Artist Economics

It just sounded interesting. I had to explore.

Adapting a Studio to a Changing Economy

Trending items seem to be going toward the more delicate, minimalist, and refined. I’ve branched out beyond Etsy because I believe one should expand horizons and keep options open. To that end, I’ve made accounts at both DaWanda and Zibbet.

Hearts to god (copy)

I much prefer handstitching to other forms of needlework. It serves the dual purpose of occupying my mind and my hands and is therefore a creative therapy as well as producing something useful and hopefully lovely to look at. The economics of this is pretty obvious.

Creative pursuits are easier when one has a touchstone for inspiration. Mine has to do with rivulets, creeks, waterways hidden among verdant vegetation, which is why I incorporate willows and rivers into my online presence. These images help to calm turbulent thoughts and evoke a kind of quiet anarchy. There’s a duality at work, as nature knows no bounds, and this reminds me that as water travels over rocks, rough places eventually become smooth. This demonstrates that persistence and consistence result in desired change. And all work results in something transformative, even if we do not know exactly where it is leading, or how things will all turn out.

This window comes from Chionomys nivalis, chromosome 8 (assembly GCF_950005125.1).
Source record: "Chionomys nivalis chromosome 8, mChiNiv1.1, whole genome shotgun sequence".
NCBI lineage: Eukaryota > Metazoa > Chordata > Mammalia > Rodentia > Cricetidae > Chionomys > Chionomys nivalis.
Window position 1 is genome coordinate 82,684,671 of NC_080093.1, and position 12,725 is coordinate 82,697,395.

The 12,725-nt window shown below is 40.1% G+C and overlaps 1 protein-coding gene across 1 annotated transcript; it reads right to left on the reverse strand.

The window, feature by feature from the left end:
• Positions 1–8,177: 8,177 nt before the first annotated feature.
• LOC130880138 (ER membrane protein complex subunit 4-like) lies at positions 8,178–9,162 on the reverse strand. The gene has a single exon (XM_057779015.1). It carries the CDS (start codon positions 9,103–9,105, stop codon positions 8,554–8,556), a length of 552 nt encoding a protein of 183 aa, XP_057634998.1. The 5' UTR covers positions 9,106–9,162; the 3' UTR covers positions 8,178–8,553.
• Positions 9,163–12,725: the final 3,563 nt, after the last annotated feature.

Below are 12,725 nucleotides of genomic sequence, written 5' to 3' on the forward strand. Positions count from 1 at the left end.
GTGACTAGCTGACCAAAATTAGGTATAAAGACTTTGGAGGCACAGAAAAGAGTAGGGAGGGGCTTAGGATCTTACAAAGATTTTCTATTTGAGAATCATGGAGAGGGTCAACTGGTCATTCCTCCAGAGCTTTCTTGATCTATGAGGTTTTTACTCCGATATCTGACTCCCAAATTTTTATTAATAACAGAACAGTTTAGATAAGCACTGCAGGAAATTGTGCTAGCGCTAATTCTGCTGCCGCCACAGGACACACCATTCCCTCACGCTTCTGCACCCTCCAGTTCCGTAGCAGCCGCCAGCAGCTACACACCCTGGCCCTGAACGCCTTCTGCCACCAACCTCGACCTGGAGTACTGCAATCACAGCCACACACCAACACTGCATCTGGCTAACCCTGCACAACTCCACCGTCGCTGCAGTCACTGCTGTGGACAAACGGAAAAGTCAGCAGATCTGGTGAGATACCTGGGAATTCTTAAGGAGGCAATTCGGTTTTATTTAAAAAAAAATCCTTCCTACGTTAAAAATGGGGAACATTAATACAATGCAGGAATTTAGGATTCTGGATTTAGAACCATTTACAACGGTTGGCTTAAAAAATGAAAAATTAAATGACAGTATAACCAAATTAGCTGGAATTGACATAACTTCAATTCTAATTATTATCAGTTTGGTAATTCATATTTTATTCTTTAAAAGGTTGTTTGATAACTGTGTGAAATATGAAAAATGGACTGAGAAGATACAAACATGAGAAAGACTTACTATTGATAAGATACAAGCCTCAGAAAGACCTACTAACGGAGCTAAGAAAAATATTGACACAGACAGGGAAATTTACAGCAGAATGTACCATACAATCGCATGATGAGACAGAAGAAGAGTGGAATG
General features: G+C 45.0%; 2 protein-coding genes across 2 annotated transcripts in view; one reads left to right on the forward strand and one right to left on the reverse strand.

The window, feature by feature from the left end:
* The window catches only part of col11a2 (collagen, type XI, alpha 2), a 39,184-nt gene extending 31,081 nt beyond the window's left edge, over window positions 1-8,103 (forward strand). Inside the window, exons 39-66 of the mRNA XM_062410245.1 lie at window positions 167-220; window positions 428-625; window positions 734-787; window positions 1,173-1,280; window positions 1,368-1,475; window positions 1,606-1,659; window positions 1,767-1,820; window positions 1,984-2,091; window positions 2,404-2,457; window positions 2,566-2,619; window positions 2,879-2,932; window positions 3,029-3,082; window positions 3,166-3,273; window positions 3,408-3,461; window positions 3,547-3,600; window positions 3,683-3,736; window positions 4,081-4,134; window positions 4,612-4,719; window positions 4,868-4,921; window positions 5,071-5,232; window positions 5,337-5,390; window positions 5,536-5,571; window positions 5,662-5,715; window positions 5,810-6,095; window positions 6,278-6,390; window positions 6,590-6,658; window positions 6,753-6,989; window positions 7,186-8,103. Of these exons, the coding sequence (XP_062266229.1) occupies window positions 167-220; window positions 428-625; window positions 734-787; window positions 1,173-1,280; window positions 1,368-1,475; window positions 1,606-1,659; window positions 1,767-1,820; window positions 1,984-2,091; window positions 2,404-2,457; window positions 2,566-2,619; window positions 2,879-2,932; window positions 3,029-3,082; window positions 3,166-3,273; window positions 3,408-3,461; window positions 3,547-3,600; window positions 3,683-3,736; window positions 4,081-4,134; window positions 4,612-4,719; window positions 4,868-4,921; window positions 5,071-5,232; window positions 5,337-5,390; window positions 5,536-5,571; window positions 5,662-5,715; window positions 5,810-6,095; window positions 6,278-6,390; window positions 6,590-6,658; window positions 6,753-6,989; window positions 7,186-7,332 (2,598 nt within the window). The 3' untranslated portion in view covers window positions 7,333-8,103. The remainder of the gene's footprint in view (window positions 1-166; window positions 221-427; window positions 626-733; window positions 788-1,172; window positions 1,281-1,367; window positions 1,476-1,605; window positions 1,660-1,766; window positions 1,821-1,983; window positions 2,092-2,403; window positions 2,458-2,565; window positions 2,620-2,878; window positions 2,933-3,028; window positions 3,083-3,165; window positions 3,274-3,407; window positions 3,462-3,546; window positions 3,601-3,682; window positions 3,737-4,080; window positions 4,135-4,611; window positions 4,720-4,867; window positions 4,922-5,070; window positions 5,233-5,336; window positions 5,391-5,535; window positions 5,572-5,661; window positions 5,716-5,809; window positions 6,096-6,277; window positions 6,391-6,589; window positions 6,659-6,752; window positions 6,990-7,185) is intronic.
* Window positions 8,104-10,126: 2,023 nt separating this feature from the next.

Nature does not know extinction. All it knows is transformation. Nothing disappears without a trace. Werner von Braun

But back to economics. In its purest sense, economics is the science of choice. It is also a science of change. As is creativity. Art is not the sole claimant here. Art and science are both involved. The synapses and neurons in my brain create and react to choices and direct my actions in creative pursuits. When we separate choice from action all that results is a mindless muddle. Creativity reveals the world behind our choices. We should strive to select those things that reflect meaning in our lives.

WILLOW%20RUN%20%202009_JMelberg

Willow Run, by J. Melberg

Originally posted at Susannah’s Heirloom

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